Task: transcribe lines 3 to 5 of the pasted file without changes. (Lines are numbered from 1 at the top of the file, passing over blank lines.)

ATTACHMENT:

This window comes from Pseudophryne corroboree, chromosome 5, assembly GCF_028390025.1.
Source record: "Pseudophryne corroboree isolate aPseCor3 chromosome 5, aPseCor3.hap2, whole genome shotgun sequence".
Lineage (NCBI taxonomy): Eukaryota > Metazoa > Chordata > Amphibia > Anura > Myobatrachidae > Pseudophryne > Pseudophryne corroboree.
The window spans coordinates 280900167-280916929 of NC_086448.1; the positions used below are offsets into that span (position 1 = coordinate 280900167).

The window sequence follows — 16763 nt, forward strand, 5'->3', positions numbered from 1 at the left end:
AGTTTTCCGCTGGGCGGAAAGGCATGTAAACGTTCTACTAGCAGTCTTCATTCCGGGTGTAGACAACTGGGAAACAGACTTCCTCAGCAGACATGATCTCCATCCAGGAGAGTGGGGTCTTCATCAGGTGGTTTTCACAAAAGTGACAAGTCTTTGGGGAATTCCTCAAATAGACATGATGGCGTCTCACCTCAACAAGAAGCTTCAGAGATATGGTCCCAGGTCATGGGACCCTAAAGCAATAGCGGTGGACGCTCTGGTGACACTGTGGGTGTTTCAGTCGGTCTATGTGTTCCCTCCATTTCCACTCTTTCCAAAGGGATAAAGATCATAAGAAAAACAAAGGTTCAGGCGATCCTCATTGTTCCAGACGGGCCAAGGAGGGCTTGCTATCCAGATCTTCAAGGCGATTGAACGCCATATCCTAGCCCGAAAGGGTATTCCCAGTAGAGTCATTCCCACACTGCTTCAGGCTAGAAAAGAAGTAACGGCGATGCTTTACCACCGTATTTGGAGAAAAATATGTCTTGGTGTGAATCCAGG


Lineage (NCBI taxonomy): Eukaryota > Metazoa > Chordata > Amphibia > Anura > Myobatrachidae > Pseudophryne > Pseudophryne corroboree.
The window spans coordinates 280900167-280916929 of NC_086448.1; the positions used below are offsets into that span (position 1 = coordinate 280900167).

The window sequence follows — 16763 nt, forward strand, 5'->3', positions numbered from 1 at the left end: